> She has provided a work-around for some cases and it seems
    > this will get incorporated into the R function eventually.

indeed.... the first part -- fixing the wrong choldc() -- in the C code has
been in my version of R-devel for a while now.

See my follow up
    https://bugs.r-project.org/bugzilla/show_bug.cgi?id=17249#c4  and #c5

including my attachment which is an extended version of Marie's original :
    https://bugs.r-project.org/bugzilla/attachment.cgi?id=2246

As that mentions _and_ shows: Fixing choldc() solves the problem
for the 2D Rosenbrook example, but _not_ the  4D Wood example.

    > However, despite the great number of packages on CRAN,
    > there does not appear to be a straightforward Newton
    > approach to function minimization. This may be because
    > providing the code for a hessian (the matrix of second
    > derivatives) is a lot of work and error-prone.

    > (R could also use some good tools for Automatic Differentiation).

The last part of what you say above is not at all true:
R -- and S (& S+ | S-PLUS) before it! -- always had deriv() and deriv3()
and my attachment above _shows_ you how to use  deriv3() to get
both the gradient and the hessian  via a version of automatic
differentiation completely effortlessly !!

For ease of readers, that part here, with an example:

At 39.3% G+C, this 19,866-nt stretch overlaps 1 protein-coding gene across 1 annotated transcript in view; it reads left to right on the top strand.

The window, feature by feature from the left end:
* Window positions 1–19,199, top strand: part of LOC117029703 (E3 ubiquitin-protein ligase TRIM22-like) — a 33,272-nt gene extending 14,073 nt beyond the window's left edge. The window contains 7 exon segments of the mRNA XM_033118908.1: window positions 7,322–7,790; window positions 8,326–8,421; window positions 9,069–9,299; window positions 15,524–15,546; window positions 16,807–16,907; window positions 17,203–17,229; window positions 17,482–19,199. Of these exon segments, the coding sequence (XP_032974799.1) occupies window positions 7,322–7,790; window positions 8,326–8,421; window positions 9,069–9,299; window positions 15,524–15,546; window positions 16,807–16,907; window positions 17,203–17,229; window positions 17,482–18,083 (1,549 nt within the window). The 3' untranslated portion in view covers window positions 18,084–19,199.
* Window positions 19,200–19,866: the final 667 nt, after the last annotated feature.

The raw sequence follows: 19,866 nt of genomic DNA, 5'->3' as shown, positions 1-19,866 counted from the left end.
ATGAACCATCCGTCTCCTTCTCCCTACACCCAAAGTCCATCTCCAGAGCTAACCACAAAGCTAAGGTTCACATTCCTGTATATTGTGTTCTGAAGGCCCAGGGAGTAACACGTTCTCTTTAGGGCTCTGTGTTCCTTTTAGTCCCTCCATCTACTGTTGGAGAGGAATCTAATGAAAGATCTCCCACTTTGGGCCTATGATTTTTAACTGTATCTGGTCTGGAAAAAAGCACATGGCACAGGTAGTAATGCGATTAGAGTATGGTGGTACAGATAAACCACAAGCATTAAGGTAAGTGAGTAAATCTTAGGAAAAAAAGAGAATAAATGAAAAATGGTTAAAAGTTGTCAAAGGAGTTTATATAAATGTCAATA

##' Wood function (4 arguments 'x1' ... 'x4')
fwood <- function(x1,x2,x3,x4) {
  100*(x1^2-x2)^2 + (1-x1)^2 + 90*(x3^2-x4)^2 + (1-x3)^2 +
    10.1*((1-x2)^2 + (1-x4)^2) + 19.8*(1-x2)*(1-x4)
}
## automatically construct correct gradient and hessian:
woodf.gh <- function(x) {
  stopifnot(is.numeric(x))
  woodGH <- deriv3(body(fwood)[[2]],
                   c("x1","x2","x3","x4"), function.arg=TRUE)
  if(length(x) == 4)
    woodGH(x[1],x[2],x[3],x[4])
  else if(is.matrix(x) && ncol(x) == 4)
    woodGH(x[,1], x[,2], x[,3], x[,4])
  else stop("'x' must have length 4 or be a matrix with 4 columns")
}

and now get both the function f(x), gradient g(x) and Hessian H(x)
for
     x = (0 0 0 0),
     x = (1 1 1 1), and
     x = (1 2 3 4)

with such a simple calle :
     
  > woodf.gh(rbind(0, 1, 1:4))
  [1]   42.0    0.0 2514.4
  attr(,"gradient")
         x1    x2   x3     x4
  [1,]   -2 -40.0   -2  -40.0
  [2,]    0   0.0    0    0.0
  [3,] -400 279.6 5404 -819.6
  attr(,"hessian")
  , , x1

        x1   x2 x3 x4